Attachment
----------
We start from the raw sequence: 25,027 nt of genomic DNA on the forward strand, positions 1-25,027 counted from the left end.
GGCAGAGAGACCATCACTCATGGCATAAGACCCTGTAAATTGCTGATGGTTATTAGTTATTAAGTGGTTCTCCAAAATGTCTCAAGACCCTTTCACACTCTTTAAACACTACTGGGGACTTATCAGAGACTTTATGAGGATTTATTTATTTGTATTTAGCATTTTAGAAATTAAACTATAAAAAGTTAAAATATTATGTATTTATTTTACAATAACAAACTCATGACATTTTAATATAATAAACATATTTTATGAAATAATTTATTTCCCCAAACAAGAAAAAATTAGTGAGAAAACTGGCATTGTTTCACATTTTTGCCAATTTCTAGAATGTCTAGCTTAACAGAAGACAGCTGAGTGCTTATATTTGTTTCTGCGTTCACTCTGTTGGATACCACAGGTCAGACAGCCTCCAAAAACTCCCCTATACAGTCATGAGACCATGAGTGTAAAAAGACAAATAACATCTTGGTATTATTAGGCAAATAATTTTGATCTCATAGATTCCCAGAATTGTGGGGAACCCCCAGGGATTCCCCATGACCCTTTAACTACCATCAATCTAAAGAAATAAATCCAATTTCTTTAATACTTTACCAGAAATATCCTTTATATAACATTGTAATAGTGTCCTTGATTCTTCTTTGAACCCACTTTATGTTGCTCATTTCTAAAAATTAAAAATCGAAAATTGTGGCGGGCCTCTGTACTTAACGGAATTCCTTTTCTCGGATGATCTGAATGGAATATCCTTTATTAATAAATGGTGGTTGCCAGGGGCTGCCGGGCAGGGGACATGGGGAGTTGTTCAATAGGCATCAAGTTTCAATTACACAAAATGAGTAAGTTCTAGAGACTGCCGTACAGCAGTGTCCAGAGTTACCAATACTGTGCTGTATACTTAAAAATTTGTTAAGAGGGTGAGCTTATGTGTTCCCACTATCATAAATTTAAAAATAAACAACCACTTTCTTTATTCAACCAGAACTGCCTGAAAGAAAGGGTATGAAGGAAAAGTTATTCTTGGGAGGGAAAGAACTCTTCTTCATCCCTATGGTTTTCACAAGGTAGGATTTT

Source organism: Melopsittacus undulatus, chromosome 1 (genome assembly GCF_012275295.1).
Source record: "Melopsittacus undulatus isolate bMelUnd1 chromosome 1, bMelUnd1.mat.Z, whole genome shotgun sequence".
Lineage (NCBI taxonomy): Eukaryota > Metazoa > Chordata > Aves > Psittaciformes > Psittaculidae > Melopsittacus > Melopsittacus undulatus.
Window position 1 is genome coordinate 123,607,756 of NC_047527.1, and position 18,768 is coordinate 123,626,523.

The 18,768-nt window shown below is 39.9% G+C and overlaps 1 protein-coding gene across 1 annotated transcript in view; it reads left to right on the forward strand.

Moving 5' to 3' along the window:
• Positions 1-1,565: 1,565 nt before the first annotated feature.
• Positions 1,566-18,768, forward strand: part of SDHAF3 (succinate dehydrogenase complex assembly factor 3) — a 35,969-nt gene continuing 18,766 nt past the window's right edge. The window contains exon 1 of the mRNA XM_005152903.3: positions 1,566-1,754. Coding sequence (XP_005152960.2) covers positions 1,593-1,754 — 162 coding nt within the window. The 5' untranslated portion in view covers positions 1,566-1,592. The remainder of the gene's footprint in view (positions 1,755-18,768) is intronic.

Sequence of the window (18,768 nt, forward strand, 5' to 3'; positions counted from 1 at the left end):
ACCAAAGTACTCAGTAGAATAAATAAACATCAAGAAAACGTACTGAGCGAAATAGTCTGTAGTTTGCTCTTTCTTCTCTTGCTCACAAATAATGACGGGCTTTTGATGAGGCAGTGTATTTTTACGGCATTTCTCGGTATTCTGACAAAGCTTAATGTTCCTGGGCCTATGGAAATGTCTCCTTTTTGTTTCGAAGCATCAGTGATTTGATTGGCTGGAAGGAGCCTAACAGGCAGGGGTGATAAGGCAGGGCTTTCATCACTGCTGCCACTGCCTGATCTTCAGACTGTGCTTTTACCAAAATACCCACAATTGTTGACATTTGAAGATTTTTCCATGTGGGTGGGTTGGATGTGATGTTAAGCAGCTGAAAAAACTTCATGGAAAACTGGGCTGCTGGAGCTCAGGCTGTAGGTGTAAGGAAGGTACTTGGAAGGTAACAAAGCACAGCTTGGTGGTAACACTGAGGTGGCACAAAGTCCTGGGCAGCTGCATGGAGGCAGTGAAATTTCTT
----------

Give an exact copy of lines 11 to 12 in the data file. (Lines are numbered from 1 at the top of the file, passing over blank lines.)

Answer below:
Sequence of the window (18,768 nt, forward strand, 5' to 3'; positions counted from 1 at the left end):
ACCAAAGTACTCAGTAGAATAAATAAACATCAAGAAAACGTACTGAGCGAAATAGTCTGTAGTTTGCTCTTTCTTCTCTTGCTCACAAATAATGACGGGCTTTTGATGAGGCAGTGTATTTTTACGGCATTTCTCGGTATTCTGACAAAGCTTAATGTTCCTGGGCCTATGGAAATGTCTCCTTTTTGTTTCGAAGCATCAGTGATTTGATTGGCTGGAAGGAGCCTAACAGGCAGGGGTGATAAGGCAGGGCTTTCATCACTGCTGCCACTGCCTGATCTTCAGACTGTGCTTTTACCAAAATACCCACAATTGTTGACATTTGAAGATTTTTCCATGTGGGTGGGTTGGATGTGATGTTAAGCAGCTGAAAAAACTTCATGGAAAACTGGGCTGCTGGAGCTCAGGCTGTAGGTGTAAGGAAGGTACTTGGAAGGTAACAAAGCACAGCTTGGTGGTAACACTGAGGTGGCACAAAGTCCTGGGCAGCTGCATGGAGGCAGTGAAATTTCTT